Wednesday, April 26, 2017
Tuesday, April 25, 2017
Modern christians could learn from that example; far too many worship and the shrines of nationalism and materialism as well as the altar of YHWH : (
Monday, April 24, 2017
Thursday, April 20, 2017
Indeed. There are two main problems in studying the ancient world: (1) We import our anti-supernatural, mechanistic materialism, closed box, cause and effect viewpoint—explaining away anything that doesn't fit; and (2) expecting things to be nice and neat, cut and dried. Real life isn't that way today, why should we expect it to be that way then?!
Wednesday, April 19, 2017
I'm not sure we can fully comprehend how radical an idea that was.
Tuesday, April 18, 2017
Monday, April 17, 2017
Personally, I find that very liberating! All the lesser divine beings are subservient to and must obey the one God—and we are allowed direct access to this same deity. That's Good News.
Friday, April 14, 2017
Thursday, April 13, 2017
Sitting at his feet and learning was a joy. His lectures were full of rich bibliography; my notes are sprinkled with books to read—many of which I have read and others I should read. His knowledge was huge and not just limited to Semitics, either. He had studied theology at Princeton Theological Seminary and University of Edinburgh, Scotland before getting his PhD in Semitics from Brandeis.
One of the classes he taught was a theology class. While other classes were reading popular introductions to theology, he had us reading Brunner, Calvin, and Wesley. I like to tell my Calvinist friends that I've probably read more Calvin than most Calvinists have. (As an aside, one told me last November at AAR/SBL that if I'd read any Calvin, I probably had most of them beat!) He also taught an Old Testament Theology course, which was especially fun. He taught it one other time after that, 10 years later. That version was recorded and then turned into a book, Lectures in Old Testament Theology, which, while a bit dated now, is still great.
One of his favorite phrases about a book was, "You owe it to yourself to read this." I love that phrase and have used it many times to describe a good book.
I could go on for a long while about all I learned from him—and from his students who were also among my professors at both Asbury College and Seminary, but I have other things to do, as do you. I'll close this short musing with a link to the official Asbury University blurb.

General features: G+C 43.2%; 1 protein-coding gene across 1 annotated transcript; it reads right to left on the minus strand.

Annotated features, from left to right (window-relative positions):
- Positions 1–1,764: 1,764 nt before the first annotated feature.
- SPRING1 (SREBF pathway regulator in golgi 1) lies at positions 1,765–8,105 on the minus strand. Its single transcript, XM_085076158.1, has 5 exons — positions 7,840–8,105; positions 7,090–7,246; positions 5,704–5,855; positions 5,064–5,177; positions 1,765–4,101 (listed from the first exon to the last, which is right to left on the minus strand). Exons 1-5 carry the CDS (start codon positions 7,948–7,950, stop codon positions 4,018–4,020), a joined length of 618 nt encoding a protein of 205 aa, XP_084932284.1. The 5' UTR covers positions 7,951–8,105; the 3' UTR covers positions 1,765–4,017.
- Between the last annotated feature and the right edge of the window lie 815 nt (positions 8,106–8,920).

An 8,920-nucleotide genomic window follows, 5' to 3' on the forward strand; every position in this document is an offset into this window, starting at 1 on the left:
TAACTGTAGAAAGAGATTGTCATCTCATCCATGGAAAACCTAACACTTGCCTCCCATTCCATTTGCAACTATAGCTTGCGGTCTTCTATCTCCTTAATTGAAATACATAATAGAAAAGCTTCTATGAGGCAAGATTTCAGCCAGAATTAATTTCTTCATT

Indeed, the exclusivist stance of early Christianity was so odd, unjustified, and even impious in the eyes of ancient pagan observers and critics that they often accused Christians of being atheists, just as Jews had been labeled previously!— Destroyer of the gods: Early Christian Distinctiveness in the Roman World, page 56
Wednesday, April 12, 2017
Tuesday, April 11, 2017
What in the world could they possibly be thinking?! Why, the social fabric will be rent asunder by their neglect of the gods! The empire is sure to suffer setbacks because of them! Feed them to the lion!
Think about that for a minute. What would your family do if you suddenly refused to offer sacrifice to the lares and penates who keep your family and household safe? It would be like you were spitting on your ancestors and parents, saying they don't exist anymore!
Needless to say, that isn't the best way to ingratiate yourself to those in power... In fact, it's almost like they don't care about impressing and influencing those in power! Maybe we could learn something from them?
Monday, April 10, 2017
Friday, April 07, 2017
Thursday, April 06, 2017
This refusal to reverence the many gods that was demanded of early Christians would have included refusing to offer worship to household divinities, to the tutelary deities of cities, to the traditional gods of the various cities and peoples of the Roman world, and even to the deities that represented the empire itself, such as the goddess Roma, and who conferred legitimacy to Roman rule. Indeed, Christians were expected to treat all the many deities of the Roman world as “idols,” from the Greek term eidōlon, meaning “image” or “phantom.” That is, Christians were to treat all the various traditional gods as beings unworthy of worship, as false and deceptive entities, or, even worse, as demonic beings masquerading as deities.— Destroyer of the gods: Early Christian Distinctiveness in the Roman World, page 49–50 (emphasis original)
And you thought you had problems with your in-laws or parents! That's nothing compared to walking into the house and not acknowledging the shrine of the lares, and then announcing that they were less than gods, in fact were evil semi-divine beings! I'm sure that went over well . . . NOT!
Wednesday, April 05, 2017
Tuesday, April 04, 2017
And the Christians refused to worship them! Can you imagine?! Why, that would be just as bad as if a person refused to say the Pledge of Allegiance! Seditious! Rebellious! A threat to the social order! Away with them! They are a treasonous bunch! Feed them to the lion!